Police request 79 body cameras, $714,000 fire truck, bigger lobby
Woodbury Public Safety wants 79 body cameras, a $714,000 fire truck, and a bigger police department lobby.
On Wednesday, May 18, the Woodbury City Council entertained spending ideas and received requests for funding via the city's capital improvement plan (CIP), which contains five years of construction projects and other capital purchases.
The City Council is scheduled to vote on the $158 million CIP on Wednesday, June 8. Projects span 2017-21.
Public Safety Director Lee Vague and Emergency Medical Services Commander J.B. Guiton joined city staff and a large contingent of Woodbury Heritage Society members in explaining to the City Council why their respective proposals ought to be funded.
Equipping public safety
Vague and Guiton made gear, weapons, vehicles, and facilities requests in the interest of public safety.
A fire pumper truck will cost an estimated $714,000 in 2017.
Last year, the fire department reduced its fleet of fire trucks by one, deploying its reserve fire truck more often than in the past. It the right number for the fleet, Vague said, but it becomes imperative that the fire trucks continue to be replaced on time, every 18 years.
Another fire pumper truck is due to be replace in 2020 at a cost of $773,000.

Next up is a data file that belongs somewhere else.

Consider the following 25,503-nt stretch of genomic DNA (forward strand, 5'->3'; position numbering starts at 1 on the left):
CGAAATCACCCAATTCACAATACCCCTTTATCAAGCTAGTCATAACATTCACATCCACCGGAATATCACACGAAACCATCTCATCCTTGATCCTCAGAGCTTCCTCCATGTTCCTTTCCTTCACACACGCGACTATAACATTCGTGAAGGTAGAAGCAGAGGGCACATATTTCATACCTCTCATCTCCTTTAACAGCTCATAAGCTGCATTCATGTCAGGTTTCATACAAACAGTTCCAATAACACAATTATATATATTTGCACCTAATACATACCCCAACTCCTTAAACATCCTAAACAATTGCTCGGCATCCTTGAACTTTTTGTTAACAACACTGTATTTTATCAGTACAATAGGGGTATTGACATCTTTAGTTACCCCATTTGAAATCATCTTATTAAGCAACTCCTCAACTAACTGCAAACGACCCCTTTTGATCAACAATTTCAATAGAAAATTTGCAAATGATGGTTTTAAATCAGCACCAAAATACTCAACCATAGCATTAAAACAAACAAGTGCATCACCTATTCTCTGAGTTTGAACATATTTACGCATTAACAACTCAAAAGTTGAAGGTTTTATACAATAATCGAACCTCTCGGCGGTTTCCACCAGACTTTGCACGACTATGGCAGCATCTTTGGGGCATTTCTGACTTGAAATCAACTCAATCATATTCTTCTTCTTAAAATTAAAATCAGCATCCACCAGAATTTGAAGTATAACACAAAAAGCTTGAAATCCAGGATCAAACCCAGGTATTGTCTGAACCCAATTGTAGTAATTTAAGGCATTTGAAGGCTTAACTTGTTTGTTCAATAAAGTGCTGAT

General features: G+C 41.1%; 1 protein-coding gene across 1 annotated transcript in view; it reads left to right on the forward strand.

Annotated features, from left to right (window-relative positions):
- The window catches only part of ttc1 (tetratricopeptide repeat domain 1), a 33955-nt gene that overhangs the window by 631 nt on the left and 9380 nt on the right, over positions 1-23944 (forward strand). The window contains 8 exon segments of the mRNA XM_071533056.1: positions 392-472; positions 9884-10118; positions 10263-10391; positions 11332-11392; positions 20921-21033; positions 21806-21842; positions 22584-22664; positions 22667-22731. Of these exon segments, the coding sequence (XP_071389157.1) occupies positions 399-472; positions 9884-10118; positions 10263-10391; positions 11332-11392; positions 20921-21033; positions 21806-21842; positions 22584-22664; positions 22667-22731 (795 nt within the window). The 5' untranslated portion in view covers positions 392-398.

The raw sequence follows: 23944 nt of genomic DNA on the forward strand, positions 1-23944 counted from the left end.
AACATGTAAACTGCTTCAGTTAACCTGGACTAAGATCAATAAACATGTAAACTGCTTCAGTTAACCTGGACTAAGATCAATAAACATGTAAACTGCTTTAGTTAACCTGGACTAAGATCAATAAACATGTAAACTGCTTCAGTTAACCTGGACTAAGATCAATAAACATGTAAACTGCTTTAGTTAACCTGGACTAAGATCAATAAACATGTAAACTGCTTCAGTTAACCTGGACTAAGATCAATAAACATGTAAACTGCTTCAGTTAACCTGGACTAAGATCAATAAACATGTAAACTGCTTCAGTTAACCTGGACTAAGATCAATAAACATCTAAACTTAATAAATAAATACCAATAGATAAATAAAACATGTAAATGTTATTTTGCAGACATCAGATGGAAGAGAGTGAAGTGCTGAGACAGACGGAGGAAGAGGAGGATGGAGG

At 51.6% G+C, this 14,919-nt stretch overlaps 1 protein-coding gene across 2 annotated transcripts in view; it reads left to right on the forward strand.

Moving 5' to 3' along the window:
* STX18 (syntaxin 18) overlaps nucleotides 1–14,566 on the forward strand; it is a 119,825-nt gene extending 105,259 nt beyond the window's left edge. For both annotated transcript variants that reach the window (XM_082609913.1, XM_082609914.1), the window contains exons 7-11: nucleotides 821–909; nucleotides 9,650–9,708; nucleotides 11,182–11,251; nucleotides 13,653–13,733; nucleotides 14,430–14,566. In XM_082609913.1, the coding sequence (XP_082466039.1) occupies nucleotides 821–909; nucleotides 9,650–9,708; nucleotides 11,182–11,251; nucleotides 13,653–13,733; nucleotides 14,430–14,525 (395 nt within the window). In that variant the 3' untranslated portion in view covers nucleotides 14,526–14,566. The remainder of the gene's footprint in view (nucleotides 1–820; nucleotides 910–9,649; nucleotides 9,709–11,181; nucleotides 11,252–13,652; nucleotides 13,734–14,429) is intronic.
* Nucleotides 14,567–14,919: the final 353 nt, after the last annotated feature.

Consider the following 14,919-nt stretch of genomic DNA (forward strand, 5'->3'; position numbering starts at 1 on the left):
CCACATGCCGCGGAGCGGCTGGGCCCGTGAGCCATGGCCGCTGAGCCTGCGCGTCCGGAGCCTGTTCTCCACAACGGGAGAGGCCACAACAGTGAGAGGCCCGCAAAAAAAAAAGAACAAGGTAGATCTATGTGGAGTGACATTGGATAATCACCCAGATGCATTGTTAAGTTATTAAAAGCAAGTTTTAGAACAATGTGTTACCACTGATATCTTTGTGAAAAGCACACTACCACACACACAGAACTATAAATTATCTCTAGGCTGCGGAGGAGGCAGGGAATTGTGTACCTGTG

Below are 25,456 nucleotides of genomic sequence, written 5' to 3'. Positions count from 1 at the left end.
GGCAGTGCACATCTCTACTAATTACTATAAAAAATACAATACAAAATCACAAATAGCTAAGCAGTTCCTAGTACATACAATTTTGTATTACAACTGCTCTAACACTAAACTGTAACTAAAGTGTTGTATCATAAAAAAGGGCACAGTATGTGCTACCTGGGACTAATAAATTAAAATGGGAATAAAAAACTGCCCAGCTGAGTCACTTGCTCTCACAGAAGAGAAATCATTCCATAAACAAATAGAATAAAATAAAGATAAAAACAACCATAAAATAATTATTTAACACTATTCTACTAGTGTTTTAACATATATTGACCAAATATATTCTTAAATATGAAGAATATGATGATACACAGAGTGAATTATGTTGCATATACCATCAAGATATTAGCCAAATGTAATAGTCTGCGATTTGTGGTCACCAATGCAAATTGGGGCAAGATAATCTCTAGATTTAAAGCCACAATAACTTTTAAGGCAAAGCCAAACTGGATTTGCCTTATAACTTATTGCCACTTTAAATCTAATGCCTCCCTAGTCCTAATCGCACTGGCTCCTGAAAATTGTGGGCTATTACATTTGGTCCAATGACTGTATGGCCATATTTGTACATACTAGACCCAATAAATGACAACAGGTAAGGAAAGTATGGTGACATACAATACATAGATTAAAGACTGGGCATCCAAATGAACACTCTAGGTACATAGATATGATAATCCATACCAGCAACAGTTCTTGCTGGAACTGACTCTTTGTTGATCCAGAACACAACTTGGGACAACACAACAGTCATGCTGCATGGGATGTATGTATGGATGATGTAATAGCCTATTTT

The new pumpers will be red, not yellow.
A $55,100 sports utility vehicle (SUV) fire squad also is requested in 2017. The full-size SUVs, stuffed with equipment, often arrive first to fires.
In 2017, police need a new patrol squad at $61,800, an investigations minivan (not as fully equipped as a squad car but capable of carrying a load of people) at $40,500, and a Special Weapons And Tactics (SWAT) trailer for equipment at $11,200.
Vehicles are just one of the expensive requests for public safety.
Talks have begun about expanding and redesigning the lobby of the public safety building. Design services would cost about $50,000 in 2017, and Vague suggested a $700,000 construction project in 2018.
The project might involve reconfiguring interview rooms, a property room, an area for fingerprinting, the waiting room, and service windows. Council members nodded as they listened to Vague, seemingly understanding the need for improvement in the lobby.